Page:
Nuclear Nasty

"Touch a button. Things happen. A scientist becomes a beast."

A sub-trope of I Love Nuclear Power, Nuclear Nasty is a monster (usually the Monster of the Week) created when a creature is exposed to radiation. Very common in 1950s monster movies, as well as works trying to be throwbacks to that era for obvious reasons. Tends to be an Attack of the 50-Foot Whatever.

When played straight, this is a case of Artistic License – Biology. See also Radiation-Immune Mutants, a Required Secondary Power for some of these nasties.


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    Anime & Manga 

    Comic Books 
  • There were quite a few radiation created monsters in Marvel's early monster comics, including a fairly adorable weed with mind-control powers and a scarecrow made giant and mobile by nuclear radiation.
  • In Godzilla: King of the Monsters!, Godzilla fights a yeti which has been turned by nuclear radiation to match it in size and strength.
  • The French comic Les eaux de Mortelune (The waters of Deadmoon) had mutant animals. Lyon is now inhabited by giant flies, Avignon by giant termites and Les-Baux-de-Provence by giant telepathic praying mantis.
  • Franquin's Idées Noires has one comic about a talk-show debating over the dangers of nuclear energy. A woman calls them to claim that nuclear energy is perfectly harmless since her husband worked in a reactor for 10 years and is fit as a fiddle and that everybody opposing nuclear energy is either a hippy or a communist. Turns out her husband and children are horribly mutated and she spouted lies just because "There ain't a reason that we should be the only ones in deep shit!"

    Films — Live-Action 

  • Andre Norton's Star Man's Son had mutant creatures in a post-apocalyptic world.
  • Metro 2033. Looks like the heavily irradiated, post-nuclear Moscow became a gigantic nest of monsters, mutants and dinosaurs.
  • In David Drake's short story "Men Like Us" a post-apocalyptic wanderer tells the people of a town that most of the stories about mutants were exaggerated. Babies with extra limbs or heads existed even before the bombs and even if there are more born now the wasteland has not been kind to them. Sure, there were dog-sized rats but they've mostly been wiped out. And Changelings? Men made immortal by the blasts despite being skeletonized in some cases? Don't be ridiculous. Later they attempt to behead him, and his neck knits back together as they're pulling out the axe. And then his more conspicuous friends show up.

    Live-Action TV 
  • The X-Files: Fluke man! More accurately called Tape man... Flukes and tapeworms are both flatworms, but flukes do not have scolexes. Tapeworms do. (But "tapeman" isn't nearly as cool sounding as "flukeman".)
  • The Daleks in Doctor Who were initially explained in "The Daleks" to be the result of a nuclear bomb detonated by the Thals in the distant past. They had locked themselves in metal travel machines to survive the radiation and over many years mutated into something else (although their experiements later reveal them to be a particularly extreme form of Radiation-Immune Mutants - they aren't just unharmed by radiation, they need radiation to survive). Most of this was ignored in later appearances and they were completely Retconnned in "Genesis of the Daleks" in the 1970s.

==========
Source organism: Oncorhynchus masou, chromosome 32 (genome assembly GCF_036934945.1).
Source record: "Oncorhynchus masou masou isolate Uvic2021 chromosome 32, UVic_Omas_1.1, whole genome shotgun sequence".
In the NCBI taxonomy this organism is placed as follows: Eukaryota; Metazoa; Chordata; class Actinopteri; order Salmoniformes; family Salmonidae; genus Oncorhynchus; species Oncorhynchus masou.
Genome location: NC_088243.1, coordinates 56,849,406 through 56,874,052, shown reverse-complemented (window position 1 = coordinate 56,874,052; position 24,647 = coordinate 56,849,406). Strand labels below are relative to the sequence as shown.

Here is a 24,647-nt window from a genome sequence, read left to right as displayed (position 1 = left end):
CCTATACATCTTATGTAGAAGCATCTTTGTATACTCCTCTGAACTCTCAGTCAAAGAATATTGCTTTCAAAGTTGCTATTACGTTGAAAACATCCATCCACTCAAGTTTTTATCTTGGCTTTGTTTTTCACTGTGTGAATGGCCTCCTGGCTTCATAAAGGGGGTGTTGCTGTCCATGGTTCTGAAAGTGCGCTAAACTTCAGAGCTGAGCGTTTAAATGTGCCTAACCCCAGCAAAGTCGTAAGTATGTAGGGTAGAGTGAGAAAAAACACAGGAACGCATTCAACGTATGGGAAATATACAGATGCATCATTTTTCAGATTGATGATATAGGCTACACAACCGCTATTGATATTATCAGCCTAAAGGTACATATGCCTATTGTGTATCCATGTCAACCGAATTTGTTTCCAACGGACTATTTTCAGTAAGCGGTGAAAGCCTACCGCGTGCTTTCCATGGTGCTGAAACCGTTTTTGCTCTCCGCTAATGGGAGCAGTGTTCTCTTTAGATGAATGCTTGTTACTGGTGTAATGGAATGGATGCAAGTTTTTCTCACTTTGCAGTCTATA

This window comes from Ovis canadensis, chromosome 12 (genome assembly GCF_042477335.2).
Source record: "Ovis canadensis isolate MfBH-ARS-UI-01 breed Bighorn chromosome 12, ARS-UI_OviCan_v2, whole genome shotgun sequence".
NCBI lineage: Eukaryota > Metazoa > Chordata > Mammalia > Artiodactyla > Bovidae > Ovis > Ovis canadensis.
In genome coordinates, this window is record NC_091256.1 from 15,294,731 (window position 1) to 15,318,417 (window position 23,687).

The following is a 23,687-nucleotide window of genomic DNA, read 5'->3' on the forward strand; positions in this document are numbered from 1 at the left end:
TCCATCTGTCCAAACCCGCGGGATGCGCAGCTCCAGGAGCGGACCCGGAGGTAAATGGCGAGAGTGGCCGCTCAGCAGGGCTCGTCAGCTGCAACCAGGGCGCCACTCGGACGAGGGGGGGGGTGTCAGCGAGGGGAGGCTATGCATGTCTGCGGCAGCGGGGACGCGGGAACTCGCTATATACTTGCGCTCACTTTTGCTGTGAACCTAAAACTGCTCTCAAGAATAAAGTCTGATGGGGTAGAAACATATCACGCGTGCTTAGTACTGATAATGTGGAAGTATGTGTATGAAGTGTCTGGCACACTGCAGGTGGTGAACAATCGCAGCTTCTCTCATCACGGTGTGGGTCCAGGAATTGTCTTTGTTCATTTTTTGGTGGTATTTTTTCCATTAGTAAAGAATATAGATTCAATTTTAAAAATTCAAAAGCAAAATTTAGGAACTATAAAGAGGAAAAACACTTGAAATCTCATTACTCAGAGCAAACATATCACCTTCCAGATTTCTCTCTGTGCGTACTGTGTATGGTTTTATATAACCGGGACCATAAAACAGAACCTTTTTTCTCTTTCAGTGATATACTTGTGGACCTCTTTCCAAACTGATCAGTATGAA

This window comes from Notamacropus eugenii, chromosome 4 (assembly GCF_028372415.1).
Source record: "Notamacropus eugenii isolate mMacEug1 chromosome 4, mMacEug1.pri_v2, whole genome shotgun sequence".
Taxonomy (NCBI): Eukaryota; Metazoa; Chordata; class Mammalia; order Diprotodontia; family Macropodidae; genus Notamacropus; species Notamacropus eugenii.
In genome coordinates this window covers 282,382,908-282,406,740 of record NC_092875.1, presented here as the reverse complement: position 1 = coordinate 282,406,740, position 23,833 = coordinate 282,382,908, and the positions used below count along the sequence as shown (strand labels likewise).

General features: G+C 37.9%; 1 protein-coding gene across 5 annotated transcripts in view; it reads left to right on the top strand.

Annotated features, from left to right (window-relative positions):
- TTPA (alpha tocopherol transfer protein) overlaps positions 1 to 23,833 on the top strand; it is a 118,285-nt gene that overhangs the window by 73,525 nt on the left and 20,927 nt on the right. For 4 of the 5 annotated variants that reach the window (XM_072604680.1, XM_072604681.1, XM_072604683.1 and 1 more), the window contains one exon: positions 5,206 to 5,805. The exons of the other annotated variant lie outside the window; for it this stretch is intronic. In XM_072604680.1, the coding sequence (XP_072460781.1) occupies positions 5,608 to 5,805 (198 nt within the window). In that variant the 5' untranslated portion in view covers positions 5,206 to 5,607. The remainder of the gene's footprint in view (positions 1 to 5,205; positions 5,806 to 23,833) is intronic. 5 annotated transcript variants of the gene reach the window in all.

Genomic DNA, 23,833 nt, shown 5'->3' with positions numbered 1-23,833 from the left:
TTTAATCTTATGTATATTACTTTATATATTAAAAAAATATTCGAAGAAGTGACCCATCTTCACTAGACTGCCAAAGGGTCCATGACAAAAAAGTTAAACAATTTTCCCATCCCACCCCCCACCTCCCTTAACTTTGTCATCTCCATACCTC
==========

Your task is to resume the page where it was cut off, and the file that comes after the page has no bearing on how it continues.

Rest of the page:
Pro Wrestling 

    Tabletop Games 
  • All over the place in Gamma World, though modern versions use Nanomachines and Magical Particle Accelerator as an explanation. Some of these include giant insects, the many-legged Centisteed, the multi-armed Snake People called the Menarls, the cactus horse, the humanoid metal-to-rubber-making bunny rabbits called Hoops and The Yexil.
  • Monsterpocalypse has those cosy radioactive giant insects that eat you, instead of making you a super hero.
  • Although it was mainly based on hard science, the After the End game The Morrow Project allowed for radiation-mutated animals that were treated as monsters.
  • Mutant Future had mutated monsters.
  • Paranoia had at least one mutated monster: giant intelligent cockroaches in the adventure "Into the Outdoors with Gun and Camera".
  • d20 Modern's Urban Arcana setting has the Nuclear Toxyderm, a pile of nuclear power plant waste given life.
  • Promethean: The Created has the Zeka, nuclear Prometheans who have the ultimate in Blessed with Suck. Not only do they suffer Disquiet, they spread fallout wherever they go, meaning they can rarely interact with humans and have a lot of trouble undertaking the Pilgrimage. As a result, most of them go Centimanus, and hoo boy, do they go Centimanus. Two NPC examples are Oleg Wormwood (an Eastern European arms dealer who longs to get his hands on a suitcase nuke and start some real fun) and Tsar Bomba (a hulking brute who seems content to just barge into nuclear power plants, subject the staff to a slow death, and bask in the radiation as the place starts to go critical). And that's not even starting on the Carcinomas...
    • Zeka can have a Bestowment (innate power) that lets them irradiate corpses to bring them back as zombies. The Irradiation tree of powers also includes the abilities to control insects and then, later on, to mutate those insects into giants (ala Them!). It's also mentioned that the Wastelands created by Zeka tend to include huge, mutated invertebrate lifeforms.
  • Werewolf: The Apocalypse puts a corrupted form of radiation in the hands of minions of the Wyrm. In fact, nuclear fallout is regarded as somewhat holy by the Black Spiral Dancers (werewolves who fell to the Wyrm); one of their greatest sacred sites is a hive under the Trinity test site.